Fusion is rocking!

Fusion is rocking!

Art, with all its facets, is ever changing and so is music, its democratic subset.

These days, while just a handful of people are going behind original classics, many want sensational fusion sounds like Celtic pop, Carnatic-Gregorian sounds and country folk.

In the City, up-and-coming bands have been trying out fusion music in all its varied flavoursCity-based bands, like ‘Divine Raagas’ and ‘Hamsadhwani’, are on the rise, helping listeners and critics consume their different sides.

While fusion is a blanket term, it is often confused with  ‘collaboration’, ‘remix’, ‘mix’ and ‘mashup’. Fusion is a melting pot rather than a salad bowl.  

Ramesh, the drummer of ‘Hamsadhwani’, says that for the fusion of a Western and Indian song, the scales of the former have to be collaborated with the latter.

“This requires instrumentalists to understand both systems perfectly. Carnatic ‘Kritis’ have to be played a number of times and a pattern has to evolve while processing music.”
 
However, a mashup is a composition created by blending two pre-recorded songs and overlaying one track over another. He adds that mashup is mainly used in pop style.

“Mashup is a different system altogether while fusion is an alloy.”

Lyle Rodericks and Shanelle La’ Porte, who have a YouTube channel consisting of different mashups, say that a mashup requires the artiste to understand two tracks carefully, and know the timing perfectly to see where to create harmonies and when to overlay a track.
  
To break away from the politics of language that ‘fusion’ tends to create, Harish, vocalist of the Carnatic progressive rock band, ‘Agam’, says, “Fusion is a highly abused term. Bands that play Melodic metal, Celtic Carnatic and psychedelic rock fall into fusion but today, the term itself is a misnomer.”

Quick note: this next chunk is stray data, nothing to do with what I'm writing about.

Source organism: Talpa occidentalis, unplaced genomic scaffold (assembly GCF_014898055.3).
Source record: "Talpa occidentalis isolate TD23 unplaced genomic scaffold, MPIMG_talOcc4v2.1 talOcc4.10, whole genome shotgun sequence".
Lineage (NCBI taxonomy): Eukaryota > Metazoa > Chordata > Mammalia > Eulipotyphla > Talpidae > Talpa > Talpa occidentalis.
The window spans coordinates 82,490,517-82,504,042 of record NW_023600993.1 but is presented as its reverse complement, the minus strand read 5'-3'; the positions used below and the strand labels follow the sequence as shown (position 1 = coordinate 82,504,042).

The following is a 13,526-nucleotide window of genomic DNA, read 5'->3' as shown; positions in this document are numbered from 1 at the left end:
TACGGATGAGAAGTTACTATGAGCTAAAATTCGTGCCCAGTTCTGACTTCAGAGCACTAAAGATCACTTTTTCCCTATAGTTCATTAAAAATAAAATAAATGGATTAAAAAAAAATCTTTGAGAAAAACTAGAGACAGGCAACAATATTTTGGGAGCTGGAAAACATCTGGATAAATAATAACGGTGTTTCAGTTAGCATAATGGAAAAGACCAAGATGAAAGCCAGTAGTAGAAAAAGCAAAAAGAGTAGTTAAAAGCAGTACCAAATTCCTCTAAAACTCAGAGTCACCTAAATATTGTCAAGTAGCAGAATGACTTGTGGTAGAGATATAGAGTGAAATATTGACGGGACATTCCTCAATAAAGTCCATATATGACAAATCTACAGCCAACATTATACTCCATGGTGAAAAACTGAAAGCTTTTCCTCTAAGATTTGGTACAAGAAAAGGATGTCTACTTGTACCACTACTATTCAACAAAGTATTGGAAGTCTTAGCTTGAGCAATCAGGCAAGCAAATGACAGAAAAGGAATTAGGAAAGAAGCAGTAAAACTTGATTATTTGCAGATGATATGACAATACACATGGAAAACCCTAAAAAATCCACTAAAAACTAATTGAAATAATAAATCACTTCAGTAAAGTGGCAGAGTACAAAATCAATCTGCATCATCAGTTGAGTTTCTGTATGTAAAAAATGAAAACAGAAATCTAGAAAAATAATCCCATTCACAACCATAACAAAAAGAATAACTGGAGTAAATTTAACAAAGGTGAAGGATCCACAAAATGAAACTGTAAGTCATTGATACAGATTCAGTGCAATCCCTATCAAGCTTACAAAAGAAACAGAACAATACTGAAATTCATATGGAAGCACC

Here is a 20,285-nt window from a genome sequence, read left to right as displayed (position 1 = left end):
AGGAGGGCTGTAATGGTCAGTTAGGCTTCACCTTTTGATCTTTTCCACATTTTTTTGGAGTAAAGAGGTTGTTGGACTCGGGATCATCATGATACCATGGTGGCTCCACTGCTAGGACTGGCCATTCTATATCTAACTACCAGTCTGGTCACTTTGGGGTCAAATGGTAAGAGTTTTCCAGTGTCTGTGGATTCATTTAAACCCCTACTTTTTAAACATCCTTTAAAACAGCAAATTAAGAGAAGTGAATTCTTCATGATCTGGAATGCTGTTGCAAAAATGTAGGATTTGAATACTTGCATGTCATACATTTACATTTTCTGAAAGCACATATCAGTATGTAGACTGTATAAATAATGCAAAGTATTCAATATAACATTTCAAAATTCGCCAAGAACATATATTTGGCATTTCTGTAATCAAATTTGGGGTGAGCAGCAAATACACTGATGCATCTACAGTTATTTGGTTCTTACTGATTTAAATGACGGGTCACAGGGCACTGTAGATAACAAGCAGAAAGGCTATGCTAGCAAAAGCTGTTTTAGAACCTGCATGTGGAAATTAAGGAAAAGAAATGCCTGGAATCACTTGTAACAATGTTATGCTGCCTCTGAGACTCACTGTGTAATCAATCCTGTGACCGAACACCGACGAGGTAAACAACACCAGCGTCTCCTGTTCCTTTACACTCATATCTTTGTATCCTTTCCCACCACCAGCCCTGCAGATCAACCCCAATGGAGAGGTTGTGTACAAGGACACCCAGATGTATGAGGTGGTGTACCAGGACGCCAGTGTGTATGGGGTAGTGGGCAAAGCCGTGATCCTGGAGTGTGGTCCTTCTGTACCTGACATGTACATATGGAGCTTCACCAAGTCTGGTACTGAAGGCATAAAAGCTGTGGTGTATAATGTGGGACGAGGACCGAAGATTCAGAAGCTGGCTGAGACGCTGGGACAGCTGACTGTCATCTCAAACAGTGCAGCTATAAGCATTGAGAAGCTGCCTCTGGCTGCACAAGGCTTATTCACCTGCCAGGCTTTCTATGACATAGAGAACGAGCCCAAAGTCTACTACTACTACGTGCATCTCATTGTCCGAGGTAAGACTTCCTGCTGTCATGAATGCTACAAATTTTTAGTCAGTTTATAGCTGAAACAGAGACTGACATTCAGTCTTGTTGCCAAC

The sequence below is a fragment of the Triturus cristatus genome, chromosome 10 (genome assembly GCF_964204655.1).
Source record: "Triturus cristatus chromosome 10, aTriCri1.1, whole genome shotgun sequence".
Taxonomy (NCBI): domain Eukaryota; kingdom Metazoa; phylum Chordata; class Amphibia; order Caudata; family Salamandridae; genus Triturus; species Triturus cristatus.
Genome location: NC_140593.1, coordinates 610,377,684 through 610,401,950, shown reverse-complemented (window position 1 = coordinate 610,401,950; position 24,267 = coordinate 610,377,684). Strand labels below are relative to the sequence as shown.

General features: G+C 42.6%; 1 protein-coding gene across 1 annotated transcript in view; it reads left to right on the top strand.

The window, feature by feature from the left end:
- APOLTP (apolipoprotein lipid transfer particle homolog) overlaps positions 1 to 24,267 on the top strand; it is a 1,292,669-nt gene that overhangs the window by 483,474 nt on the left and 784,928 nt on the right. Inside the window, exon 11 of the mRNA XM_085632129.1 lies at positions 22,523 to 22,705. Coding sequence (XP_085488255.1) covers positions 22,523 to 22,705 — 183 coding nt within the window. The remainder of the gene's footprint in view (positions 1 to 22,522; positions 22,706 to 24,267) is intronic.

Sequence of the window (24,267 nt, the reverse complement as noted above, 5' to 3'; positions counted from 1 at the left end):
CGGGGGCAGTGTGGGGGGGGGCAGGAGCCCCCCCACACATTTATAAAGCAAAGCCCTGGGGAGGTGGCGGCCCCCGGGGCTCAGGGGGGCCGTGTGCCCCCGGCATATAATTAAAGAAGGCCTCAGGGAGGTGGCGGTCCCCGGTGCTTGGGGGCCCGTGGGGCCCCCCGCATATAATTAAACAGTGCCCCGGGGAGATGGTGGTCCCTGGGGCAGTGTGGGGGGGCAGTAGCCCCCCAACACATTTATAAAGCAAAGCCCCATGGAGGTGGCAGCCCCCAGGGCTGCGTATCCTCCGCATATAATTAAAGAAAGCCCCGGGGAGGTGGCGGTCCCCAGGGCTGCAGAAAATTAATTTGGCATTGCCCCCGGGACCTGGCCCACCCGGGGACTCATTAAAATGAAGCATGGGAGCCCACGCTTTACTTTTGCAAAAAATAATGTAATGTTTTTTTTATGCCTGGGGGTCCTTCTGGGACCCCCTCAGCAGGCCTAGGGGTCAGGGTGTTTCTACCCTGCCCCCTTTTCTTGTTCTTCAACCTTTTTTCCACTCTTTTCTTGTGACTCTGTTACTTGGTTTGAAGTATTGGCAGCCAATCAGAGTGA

Another aspect of fusion are its two evil twins — experimentation or innovation and tradition. Although, an artiste should not be orthodox in style, the question of whether the original sanctity and authenticity of the song is retained or diluted in fusion music comes into play.

Harish calls this notion of purity as ‘elitist’ and questions, “Who knows what is pure and what is original? I learnt Carnatic music but I don’t know if what I learnt is pure. I don’t think nomenclatures like this should exist as it doesn’t help learners or listeners.”

Ramesh adds that whether innovation or tradition, fusion has helped increase listenership and the overall health of the industry.

“Music lovers go back to original, classical songs once they listen to its rock version or metal version. Fusion sees two stalwarts under the same stage, and increases the confluence of cultures and goes for new trends,” he says.

Technology has helped musicians collaborate with even those from abroad. Opportunities, especially for DJs, have opened up in terms of mixing and producing new sets.

DJ Tuhin says that technology has helped him experiment with different tracks like house, ‘tribal techno’ or psy-trance.

DJ Tuhin adds, “Fast evolving and improving technology has made things easier for DJs. As a producer, we only need a computer and the right software and we are ready to create two different systems altogether. For mixing songs live, a DJ doesn't have to manually mix two tracks anymore. A DJ has the option of doing so much more than just mixing from one track to another through technology. Sometimes, it’s harder to work within the framework of an existing song than creating something new altogether.”

As there is no hard and fast rule, fusion must be judged on its own aesthetic merit rather than being resorted to comparisons to the original.  Fusion is perceived as a different system, with a voice of its own and with different technicalities.

Ramesh says, “A musician essentially has to pour their heart out, fusion or otherwise,” while Harish adds, “If a musician is honest to his art, he will go far.”

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